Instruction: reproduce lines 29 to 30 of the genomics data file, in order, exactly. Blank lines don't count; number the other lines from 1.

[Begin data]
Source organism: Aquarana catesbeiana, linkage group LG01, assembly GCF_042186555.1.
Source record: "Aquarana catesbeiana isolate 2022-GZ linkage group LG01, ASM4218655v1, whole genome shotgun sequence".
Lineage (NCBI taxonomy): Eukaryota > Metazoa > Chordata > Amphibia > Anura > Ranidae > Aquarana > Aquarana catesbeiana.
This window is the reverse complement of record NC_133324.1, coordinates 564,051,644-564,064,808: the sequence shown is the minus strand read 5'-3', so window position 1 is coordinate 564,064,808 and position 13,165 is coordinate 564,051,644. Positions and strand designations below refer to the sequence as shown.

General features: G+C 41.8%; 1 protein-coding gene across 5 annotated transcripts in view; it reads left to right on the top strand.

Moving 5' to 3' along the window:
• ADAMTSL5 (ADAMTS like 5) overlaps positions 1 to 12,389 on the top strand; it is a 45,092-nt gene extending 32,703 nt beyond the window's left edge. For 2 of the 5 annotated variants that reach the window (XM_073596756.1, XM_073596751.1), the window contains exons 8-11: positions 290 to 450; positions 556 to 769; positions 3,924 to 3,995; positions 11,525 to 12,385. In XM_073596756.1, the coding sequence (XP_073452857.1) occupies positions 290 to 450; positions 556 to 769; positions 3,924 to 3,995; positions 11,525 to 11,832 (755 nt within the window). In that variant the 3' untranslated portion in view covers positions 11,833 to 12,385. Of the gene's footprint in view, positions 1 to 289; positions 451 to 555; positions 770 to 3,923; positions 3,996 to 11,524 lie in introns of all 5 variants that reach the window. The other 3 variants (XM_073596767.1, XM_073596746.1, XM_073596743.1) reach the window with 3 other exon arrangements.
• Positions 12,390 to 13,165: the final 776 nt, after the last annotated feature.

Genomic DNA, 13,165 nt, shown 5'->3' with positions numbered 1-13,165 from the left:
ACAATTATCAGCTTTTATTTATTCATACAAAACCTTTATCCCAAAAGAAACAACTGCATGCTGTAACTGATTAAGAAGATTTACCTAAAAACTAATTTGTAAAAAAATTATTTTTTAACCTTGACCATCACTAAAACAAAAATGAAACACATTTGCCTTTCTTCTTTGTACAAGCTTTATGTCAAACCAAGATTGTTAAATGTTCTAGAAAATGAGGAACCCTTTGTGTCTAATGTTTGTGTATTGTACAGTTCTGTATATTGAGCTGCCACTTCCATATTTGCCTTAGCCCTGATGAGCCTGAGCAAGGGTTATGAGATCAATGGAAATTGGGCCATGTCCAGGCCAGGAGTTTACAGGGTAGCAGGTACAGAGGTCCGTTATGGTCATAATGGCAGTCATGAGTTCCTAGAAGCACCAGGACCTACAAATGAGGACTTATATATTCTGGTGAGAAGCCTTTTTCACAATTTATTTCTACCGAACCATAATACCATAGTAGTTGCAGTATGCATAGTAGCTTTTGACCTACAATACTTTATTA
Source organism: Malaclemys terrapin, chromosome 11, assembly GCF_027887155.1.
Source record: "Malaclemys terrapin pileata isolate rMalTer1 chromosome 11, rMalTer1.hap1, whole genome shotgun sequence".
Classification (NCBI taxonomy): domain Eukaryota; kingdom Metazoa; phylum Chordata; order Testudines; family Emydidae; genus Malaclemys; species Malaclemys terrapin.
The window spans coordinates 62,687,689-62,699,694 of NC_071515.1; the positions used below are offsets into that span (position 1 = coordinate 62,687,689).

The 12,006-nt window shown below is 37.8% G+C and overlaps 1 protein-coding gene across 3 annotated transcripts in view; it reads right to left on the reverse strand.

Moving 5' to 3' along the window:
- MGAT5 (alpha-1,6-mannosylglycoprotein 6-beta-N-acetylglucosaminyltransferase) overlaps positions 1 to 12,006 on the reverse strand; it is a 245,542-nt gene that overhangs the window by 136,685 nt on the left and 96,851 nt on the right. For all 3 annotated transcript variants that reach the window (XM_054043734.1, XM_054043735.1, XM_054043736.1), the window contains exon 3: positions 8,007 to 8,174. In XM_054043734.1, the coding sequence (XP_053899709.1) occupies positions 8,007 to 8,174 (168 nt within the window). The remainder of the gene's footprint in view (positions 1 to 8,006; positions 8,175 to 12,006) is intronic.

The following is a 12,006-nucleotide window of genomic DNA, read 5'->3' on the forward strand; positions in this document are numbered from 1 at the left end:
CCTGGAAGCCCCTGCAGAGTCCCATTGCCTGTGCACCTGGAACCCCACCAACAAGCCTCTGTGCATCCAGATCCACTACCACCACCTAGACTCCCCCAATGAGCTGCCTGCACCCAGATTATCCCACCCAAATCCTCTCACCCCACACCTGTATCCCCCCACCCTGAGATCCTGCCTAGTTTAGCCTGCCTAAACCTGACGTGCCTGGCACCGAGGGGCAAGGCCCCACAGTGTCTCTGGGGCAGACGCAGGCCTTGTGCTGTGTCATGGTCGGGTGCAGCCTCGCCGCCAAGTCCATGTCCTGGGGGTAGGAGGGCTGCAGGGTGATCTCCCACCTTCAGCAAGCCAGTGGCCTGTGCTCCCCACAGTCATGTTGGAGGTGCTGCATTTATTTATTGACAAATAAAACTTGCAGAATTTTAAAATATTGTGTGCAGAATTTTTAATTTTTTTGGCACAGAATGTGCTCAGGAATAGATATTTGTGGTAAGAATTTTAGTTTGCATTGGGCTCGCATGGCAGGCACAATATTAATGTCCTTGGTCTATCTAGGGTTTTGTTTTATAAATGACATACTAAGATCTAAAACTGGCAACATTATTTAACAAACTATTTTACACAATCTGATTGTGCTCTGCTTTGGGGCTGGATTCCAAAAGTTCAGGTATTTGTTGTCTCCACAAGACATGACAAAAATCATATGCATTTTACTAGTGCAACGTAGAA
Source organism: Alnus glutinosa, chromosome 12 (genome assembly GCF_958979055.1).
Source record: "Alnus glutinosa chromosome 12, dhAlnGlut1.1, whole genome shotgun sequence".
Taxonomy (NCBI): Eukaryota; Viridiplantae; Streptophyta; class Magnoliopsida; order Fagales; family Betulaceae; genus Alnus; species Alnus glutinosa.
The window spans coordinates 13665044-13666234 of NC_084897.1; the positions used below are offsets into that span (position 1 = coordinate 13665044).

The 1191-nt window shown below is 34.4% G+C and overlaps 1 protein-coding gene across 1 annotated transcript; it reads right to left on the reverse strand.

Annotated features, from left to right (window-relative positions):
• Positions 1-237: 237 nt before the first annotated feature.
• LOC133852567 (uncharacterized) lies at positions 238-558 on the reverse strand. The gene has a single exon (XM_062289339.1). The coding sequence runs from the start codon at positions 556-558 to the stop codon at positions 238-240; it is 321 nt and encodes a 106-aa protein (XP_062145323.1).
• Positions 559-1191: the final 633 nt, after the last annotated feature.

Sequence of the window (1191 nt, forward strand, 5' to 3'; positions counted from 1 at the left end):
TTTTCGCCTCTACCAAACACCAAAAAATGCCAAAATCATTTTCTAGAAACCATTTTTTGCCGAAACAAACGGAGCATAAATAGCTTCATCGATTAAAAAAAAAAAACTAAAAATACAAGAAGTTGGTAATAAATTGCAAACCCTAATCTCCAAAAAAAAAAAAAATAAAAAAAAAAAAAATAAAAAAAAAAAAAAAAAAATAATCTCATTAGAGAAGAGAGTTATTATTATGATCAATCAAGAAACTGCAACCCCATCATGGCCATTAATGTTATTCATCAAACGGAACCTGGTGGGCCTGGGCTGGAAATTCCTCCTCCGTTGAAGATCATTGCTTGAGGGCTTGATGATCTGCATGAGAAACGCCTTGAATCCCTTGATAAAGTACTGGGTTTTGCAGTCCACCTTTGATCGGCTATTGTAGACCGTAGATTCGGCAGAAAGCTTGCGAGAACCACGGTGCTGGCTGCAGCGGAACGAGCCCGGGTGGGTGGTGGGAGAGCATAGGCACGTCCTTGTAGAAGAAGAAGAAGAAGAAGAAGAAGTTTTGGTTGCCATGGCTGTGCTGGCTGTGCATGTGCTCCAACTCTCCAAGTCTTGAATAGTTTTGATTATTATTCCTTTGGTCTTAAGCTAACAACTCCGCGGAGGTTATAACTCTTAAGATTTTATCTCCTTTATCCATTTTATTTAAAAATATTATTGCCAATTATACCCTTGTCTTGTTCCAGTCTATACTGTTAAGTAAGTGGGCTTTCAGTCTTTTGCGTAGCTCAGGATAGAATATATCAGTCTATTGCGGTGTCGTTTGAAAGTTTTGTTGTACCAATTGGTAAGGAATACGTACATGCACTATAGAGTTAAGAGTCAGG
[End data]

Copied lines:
Sequence of the window (1191 nt, forward strand, 5' to 3'; positions counted from 1 at the left end):
TTTTCGCCTCTACCAAACACCAAAAAATGCCAAAATCATTTTCTAGAAACCATTTTTTGCCGAAACAAACGGAGCATAAATAGCTTCATCGATTAAAAAAAAAAAACTAAAAATACAAGAAGTTGGTAATAAATTGCAAACCCTAATCTCCAAAAAAAAAAAAAATAAAAAAAAAAAAAATAAAAAAAAAAAAAAAAAAATAATCTCATTAGAGAAGAGAGTTATTATTATGATCAATCAAGAAACTGCAACCCCATCATGGCCATTAATGTTATTCATCAAACGGAACCTGGTGGGCCTGGGCTGGAAATTCCTCCTCCGTTGAAGATCATTGCTTGAGGGCTTGATGATCTGCATGAGAAACGCCTTGAATCCCTTGATAAAGTACTGGGTTTTGCAGTCCACCTTTGATCGGCTATTGTAGACCGTAGATTCGGCAGAAAGCTTGCGAGAACCACGGTGCTGGCTGCAGCGGAACGAGCCCGGGTGGGTGGTGGGAGAGCATAGGCACGTCCTTGTAGAAGAAGAAGAAGAAGAAGAAGAAGTTTTGGTTGCCATGGCTGTGCTGGCTGTGCATGTGCTCCAACTCTCCAAGTCTTGAATAGTTTTGATTATTATTCCTTTGGTCTTAAGCTAACAACTCCGCGGAGGTTATAACTCTTAAGATTTTATCTCCTTTATCCATTTTATTTAAAAATATTATTGCCAATTATACCCTTGTCTTGTTCCAGTCTATACTGTTAAGTAAGTGGGCTTTCAGTCTTTTGCGTAGCTCAGGATAGAATATATCAGTCTATTGCGGTGTCGTTTGAAAGTTTTGTTGTACCAATTGGTAAGGAATACGTACATGCACTATAGAGTTAAGAGTCAGG